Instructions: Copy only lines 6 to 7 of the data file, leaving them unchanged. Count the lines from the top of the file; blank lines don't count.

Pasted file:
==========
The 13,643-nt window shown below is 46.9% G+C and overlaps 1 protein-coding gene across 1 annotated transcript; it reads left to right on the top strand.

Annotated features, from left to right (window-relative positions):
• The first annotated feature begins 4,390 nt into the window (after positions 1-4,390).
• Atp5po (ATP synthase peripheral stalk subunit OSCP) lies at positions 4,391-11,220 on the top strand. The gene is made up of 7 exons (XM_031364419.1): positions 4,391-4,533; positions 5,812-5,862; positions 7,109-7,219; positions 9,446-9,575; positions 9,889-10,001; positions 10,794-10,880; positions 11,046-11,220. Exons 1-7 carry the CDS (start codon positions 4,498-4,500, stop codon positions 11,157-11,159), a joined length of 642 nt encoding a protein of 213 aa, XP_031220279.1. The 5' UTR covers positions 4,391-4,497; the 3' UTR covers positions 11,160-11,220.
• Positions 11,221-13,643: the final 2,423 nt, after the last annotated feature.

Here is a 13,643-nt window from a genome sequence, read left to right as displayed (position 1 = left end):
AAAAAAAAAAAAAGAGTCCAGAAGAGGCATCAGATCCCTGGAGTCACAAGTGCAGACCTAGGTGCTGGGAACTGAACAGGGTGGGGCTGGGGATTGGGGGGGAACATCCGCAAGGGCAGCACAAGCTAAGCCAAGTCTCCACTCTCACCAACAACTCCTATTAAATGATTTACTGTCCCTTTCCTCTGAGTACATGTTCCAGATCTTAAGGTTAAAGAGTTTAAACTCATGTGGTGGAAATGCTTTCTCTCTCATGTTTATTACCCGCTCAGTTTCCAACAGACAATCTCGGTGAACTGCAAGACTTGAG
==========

Here is a 13,643-nt window from a genome sequence, read left to right as displayed (position 1 = left end):
AAAAAAAAAAAAAGAGTCCAGAAGAGGCATCAGATCCCTGGAGTCACAAGTGCAGACCTAGGTGCTGGGAACTGAACAGGGTGGGGCTGGGGATTGGGGGGGAACATCCGCAAGGGCAGCACAAGCTAAGCCAAGTCTCCACTCTCACCAACAACTCCTATTAAATGATTTACTGTCCCTTTCCTCTGAGTACATGTTCCAGATCTTAAGGTTAAAGAGTTTAAACTCATGTGGTGGAAATGCTTTCTCTCTCATGTTTATTACCCGCTCAGTTTCCAACAGACAATCTCGGTGAACTGCAAGACTTGAG